When travelers talk about visiting the Philippines, they could be describing any one of the over 7,000 islands that make up the Republic of the Philippines. The island destination is one of the biggest archipelagos in the world, and it's mostly known for its beaches (and cheap and tasty Filipino food).

Of course, there's always more to a place than what makes it into the travel brochure. Here we'll cover the eleven things tourists should plan their trip around when heading to any place in the Philippines.

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Visit The National Museum Of The Philippines, Casa Manila, And Fort Santiago

Yes, these are all historic places, and we're making that recommendation on purpose. The Philippines is such a unique and culturally rich place that it's worth delving into the country's background. By checking out the National Museum (which features art, science, and history exhibits) and Fort Santiago (a citadel featuring memorials to a local hero), you'll see more than just cheap Asian food and Instagram backdrops (we hope).

Aim For The Dry Season In Manila And Beyond

According to Audley Travel, there's ideal weather (read: non-typhoon climate) between November and April. That's when the country is driest. But that also means lots of tourists, which can be a drag. Around December to February is also when the weather is coolest, and that seems to be the sweet spot for travelers.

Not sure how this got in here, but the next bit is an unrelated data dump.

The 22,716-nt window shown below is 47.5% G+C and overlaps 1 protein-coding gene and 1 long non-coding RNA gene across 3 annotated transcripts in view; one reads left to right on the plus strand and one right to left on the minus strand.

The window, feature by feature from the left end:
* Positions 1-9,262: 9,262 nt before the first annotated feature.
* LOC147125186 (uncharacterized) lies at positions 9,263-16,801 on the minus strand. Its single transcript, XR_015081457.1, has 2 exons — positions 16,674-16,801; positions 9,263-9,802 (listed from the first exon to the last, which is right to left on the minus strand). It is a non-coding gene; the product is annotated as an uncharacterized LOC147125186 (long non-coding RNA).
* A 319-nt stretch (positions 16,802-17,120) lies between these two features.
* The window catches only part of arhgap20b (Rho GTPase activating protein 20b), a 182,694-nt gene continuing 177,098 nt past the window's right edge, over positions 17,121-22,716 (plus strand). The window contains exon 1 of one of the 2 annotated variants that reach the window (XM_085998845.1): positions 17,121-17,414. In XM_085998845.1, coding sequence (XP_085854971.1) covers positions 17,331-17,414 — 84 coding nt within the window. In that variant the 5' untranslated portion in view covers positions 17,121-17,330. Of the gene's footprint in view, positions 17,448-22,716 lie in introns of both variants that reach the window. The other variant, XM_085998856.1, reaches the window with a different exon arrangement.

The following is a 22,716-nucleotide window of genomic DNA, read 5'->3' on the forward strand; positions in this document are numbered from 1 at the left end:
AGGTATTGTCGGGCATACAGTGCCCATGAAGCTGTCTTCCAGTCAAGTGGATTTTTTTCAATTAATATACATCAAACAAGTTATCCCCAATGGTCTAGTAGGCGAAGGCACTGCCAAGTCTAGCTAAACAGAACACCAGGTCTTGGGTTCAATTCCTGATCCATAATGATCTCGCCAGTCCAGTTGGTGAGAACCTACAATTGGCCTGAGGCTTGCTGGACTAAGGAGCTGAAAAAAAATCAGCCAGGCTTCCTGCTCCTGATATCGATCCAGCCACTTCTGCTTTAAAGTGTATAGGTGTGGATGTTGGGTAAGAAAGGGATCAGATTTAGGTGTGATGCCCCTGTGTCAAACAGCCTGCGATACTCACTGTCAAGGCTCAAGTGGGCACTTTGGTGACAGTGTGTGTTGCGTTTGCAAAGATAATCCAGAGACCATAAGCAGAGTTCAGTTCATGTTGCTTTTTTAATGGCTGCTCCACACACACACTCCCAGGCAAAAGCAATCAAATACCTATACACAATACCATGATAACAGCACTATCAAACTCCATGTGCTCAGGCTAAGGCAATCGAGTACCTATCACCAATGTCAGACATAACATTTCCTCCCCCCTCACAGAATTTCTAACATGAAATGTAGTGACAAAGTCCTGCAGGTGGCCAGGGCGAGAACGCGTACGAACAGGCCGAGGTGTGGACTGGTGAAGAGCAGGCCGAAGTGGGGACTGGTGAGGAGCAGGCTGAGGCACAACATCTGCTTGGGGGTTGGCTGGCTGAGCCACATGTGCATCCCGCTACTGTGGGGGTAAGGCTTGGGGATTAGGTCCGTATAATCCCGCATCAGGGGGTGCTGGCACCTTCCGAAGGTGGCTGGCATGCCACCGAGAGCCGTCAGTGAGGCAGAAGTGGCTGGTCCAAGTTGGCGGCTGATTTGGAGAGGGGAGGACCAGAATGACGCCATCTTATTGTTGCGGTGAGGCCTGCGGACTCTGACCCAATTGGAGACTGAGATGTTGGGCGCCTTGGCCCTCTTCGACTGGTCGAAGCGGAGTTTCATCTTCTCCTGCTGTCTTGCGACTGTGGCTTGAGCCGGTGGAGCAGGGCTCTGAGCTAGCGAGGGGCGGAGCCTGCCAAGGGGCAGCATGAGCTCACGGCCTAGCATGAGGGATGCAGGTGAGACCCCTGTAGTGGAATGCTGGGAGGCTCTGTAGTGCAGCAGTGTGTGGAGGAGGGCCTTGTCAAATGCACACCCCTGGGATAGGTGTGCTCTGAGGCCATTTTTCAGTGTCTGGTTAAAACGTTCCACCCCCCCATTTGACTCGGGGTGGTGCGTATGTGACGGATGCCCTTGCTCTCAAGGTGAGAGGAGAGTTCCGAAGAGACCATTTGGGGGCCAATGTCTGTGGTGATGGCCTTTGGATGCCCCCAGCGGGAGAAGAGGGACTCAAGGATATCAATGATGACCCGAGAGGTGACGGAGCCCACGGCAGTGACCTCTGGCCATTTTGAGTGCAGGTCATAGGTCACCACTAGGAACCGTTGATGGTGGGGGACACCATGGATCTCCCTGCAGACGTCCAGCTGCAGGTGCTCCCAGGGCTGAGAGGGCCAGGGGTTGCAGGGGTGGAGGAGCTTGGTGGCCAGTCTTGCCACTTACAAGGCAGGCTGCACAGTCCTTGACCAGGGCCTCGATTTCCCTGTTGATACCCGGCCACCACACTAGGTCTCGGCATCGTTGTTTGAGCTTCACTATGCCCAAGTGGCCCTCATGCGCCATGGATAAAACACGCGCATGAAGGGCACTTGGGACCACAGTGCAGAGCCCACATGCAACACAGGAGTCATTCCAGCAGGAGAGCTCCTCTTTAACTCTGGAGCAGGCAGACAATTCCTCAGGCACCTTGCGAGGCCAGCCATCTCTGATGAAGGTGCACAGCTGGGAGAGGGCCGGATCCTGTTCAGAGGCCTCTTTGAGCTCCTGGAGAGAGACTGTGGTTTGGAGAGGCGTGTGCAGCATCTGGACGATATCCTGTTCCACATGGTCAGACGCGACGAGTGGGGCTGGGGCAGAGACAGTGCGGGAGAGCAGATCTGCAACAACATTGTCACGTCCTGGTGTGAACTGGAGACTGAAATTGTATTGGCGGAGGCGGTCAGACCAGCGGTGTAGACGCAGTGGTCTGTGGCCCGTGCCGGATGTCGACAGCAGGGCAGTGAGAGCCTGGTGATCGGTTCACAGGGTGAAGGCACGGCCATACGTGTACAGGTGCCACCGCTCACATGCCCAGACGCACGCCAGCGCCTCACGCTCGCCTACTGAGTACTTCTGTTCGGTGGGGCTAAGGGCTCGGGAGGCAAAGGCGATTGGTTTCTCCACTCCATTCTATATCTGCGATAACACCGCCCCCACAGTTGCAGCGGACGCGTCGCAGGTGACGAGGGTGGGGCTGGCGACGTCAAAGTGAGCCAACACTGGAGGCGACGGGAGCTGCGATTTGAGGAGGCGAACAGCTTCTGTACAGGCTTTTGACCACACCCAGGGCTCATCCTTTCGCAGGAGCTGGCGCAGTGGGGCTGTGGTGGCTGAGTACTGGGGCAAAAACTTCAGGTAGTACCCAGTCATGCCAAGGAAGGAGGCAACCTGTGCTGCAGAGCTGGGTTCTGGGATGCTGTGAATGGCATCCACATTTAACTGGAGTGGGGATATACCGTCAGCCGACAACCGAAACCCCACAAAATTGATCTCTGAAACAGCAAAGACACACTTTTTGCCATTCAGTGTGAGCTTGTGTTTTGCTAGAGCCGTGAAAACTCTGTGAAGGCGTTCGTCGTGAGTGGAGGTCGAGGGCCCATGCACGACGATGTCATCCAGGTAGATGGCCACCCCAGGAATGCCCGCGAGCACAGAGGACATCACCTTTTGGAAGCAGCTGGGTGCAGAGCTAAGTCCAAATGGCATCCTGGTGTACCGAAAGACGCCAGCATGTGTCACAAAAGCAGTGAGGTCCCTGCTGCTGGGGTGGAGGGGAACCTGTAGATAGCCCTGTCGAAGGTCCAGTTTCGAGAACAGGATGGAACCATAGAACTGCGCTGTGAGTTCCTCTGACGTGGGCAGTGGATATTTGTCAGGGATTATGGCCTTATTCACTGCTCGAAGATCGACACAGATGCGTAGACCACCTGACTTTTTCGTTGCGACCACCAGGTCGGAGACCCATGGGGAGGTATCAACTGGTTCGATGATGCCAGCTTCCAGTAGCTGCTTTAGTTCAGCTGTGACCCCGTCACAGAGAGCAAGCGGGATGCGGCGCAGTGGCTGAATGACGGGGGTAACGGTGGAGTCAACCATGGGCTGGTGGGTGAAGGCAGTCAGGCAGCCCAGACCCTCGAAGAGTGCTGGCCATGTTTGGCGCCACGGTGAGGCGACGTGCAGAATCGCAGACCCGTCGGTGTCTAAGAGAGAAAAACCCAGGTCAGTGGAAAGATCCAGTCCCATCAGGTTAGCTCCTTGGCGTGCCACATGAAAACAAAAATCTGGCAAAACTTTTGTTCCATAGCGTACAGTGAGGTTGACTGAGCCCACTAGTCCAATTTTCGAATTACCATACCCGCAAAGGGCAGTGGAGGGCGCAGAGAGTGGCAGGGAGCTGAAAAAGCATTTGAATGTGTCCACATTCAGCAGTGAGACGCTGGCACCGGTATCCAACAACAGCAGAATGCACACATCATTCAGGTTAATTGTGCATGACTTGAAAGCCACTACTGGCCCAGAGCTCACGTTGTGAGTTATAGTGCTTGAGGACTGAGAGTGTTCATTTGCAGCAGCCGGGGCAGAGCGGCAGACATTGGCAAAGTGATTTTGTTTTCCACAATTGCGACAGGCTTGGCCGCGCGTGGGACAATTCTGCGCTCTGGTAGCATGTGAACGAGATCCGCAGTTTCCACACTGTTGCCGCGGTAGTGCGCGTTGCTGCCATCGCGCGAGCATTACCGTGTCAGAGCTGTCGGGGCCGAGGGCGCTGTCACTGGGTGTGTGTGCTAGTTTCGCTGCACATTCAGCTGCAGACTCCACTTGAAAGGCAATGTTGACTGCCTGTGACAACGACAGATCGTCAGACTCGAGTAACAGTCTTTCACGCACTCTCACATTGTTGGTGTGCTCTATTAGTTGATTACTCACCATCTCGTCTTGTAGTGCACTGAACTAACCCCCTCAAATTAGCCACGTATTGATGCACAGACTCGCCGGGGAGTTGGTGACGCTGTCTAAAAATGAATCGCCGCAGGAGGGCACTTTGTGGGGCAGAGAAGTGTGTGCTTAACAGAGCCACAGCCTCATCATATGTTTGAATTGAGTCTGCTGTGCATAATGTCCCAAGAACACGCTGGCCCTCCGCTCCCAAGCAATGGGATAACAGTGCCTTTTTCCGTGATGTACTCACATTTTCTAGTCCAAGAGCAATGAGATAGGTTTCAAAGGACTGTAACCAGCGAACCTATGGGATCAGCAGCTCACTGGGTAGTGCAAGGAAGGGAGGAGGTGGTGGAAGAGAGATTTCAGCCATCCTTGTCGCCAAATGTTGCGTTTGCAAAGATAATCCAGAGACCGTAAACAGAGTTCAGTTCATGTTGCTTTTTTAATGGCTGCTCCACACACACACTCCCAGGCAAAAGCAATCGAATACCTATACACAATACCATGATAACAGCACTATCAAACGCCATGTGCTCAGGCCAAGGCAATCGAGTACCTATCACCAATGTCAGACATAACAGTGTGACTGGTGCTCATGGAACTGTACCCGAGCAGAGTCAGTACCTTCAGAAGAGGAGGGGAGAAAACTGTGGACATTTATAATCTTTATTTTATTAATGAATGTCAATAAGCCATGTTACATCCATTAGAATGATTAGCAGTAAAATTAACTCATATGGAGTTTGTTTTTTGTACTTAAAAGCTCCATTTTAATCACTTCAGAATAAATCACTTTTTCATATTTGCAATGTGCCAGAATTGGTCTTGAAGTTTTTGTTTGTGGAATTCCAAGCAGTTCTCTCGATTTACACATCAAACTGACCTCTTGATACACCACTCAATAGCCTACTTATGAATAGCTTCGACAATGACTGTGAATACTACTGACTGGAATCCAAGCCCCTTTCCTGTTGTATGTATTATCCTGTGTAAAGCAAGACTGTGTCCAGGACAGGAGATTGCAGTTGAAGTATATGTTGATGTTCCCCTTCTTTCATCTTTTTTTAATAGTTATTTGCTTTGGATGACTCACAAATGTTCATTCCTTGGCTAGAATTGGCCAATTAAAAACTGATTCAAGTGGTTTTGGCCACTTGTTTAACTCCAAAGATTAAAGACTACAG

Center Your Travels In Manila, The Country's Capital

Manila, the capital of the Philippines, is arguably the most popular place for travelers. It's right on the ocean, has colonial influences that are still visible, and has a ton of places to explore. Plus, a five-star hotel in this area averages just over $100 per night!

Stay At The Manila Hotel

The Manila Hotel has over 5,000 excellent reviews on Google, and it averages under $80 per night. There's a pool and spa, and the location can't be beat. You'll also be near spots like Manila Ocean Park and Rizal Park (more on those later).

Eat Adobo At Least Once (With A Side Of Rice, Obvs)

Chicken (or other meat) adobo is a famous food in the Philippines. Adobo just means "marinade" in Spanish, and it's usually vinegar and soy sauce. Rice is also a top side dish in the Philippines, and you'll see it everywhere (and usually for pretty cheap).

But some other Filipino foods aren't exactly "normal" for the average vacationer. For example, balut, which is a hard-boiled duck egg where the contents of the egg are more mature than average. But Filipinos swear by this nutrient-rich treat, and kids there even love it.

To get your mind of that, we'll mention the top dessert in the Philippines: halo-halo. The word means "mix" in Tagalog, says Atlas Obscuraand it's a blend of sweetened ingredients like beans, coconut, and fruit, plus crushed ice, evaporated milk, and just about anything else you want to put in it.

Get Around Manila A Lot Like You Would In The States

Like other tourist destinations, Uber has caught on in Manila. However, the city also has Grab Taxi, which is similar to Uber though less familiar to international travelers. They do have an app, though! For a lot of destinations, you can simply walk, which lets you linger over historical and cultural happenings.